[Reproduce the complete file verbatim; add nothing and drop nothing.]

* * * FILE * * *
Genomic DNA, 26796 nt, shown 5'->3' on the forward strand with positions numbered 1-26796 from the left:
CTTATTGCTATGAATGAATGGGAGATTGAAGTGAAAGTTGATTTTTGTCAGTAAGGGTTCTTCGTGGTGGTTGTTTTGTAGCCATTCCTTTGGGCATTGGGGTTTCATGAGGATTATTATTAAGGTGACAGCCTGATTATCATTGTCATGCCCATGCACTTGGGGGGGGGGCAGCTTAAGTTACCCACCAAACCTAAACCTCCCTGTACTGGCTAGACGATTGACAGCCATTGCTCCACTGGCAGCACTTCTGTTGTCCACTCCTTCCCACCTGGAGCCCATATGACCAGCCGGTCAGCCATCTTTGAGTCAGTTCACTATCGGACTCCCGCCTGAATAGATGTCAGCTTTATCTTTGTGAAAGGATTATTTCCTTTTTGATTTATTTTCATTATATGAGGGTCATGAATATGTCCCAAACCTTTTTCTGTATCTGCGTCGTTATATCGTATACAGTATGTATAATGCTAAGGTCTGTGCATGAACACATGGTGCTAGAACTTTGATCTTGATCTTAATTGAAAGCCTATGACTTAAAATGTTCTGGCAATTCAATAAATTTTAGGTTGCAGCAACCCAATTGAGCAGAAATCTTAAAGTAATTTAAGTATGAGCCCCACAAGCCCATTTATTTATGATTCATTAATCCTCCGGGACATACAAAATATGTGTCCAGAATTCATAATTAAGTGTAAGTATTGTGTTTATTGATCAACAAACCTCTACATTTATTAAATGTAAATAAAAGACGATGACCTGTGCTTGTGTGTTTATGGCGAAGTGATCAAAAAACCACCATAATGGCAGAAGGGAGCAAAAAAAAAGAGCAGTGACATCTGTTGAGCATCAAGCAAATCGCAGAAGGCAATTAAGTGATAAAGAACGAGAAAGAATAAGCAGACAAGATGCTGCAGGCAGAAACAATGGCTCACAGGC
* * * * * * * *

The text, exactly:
Genomic DNA, 26796 nt, shown 5'->3' on the forward strand with positions numbered 1-26796 from the left:
CTTATTGCTATGAATGAATGGGAGATTGAAGTGAAAGTTGATTTTTGTCAGTAAGGGTTCTTCGTGGTGGTTGTTTTGTAGCCATTCCTTTGGGCATTGGGGTTTCATGAGGATTATTATTAAGGTGACAGCCTGATTATCATTGTCATGCCCATGCACTTGGGGGGGGGGCAGCTTAAGTTACCCACCAAACCTAAACCTCCCTGTACTGGCTAGACGATTGACAGCCATTGCTCCACTGGCAGCACTTCTGTTGTCCACTCCTTCCCACCTGGAGCCCATATGACCAGCCGGTCAGCCATCTTTGAGTCAGTTCACTATCGGACTCCCGCCTGAATAGATGTCAGCTTTATCTTTGTGAAAGGATTATTTCCTTTTTGATTTATTTTCATTATATGAGGGTCATGAATATGTCCCAAACCTTTTTCTGTATCTGCGTCGTTATATCGTATACAGTATGTATAATGCTAAGGTCTGTGCATGAACACATGGTGCTAGAACTTTGATCTTGATCTTAATTGAAAGCCTATGACTTAAAATGTTCTGGCAATTCAATAAATTTTAGGTTGCAGCAACCCAATTGAGCAGAAATCTTAAAGTAATTTAAGTATGAGCCCCACAAGCCCATTTATTTATGATTCATTAATCCTCCGGGACATACAAAATATGTGTCCAGAATTCATAATTAAGTGTAAGTATTGTGTTTATTGATCAACAAACCTCTACATTTATTAAATGTAAATAAAAGACGATGACCTGTGCTTGTGTGTTTATGGCGAAGTGATCAAAAAACCACCATAATGGCAGAAGGGAGCAAAAAAAAAGAGCAGTGACATCTGTTGAGCATCAAGCAAATCGCAGAAGGCAATTAAGTGATAAAGAACGAGAAAGAATAAGCAGACAAGATGCTGCAGGCAGAAACAATGGCTCACAGGC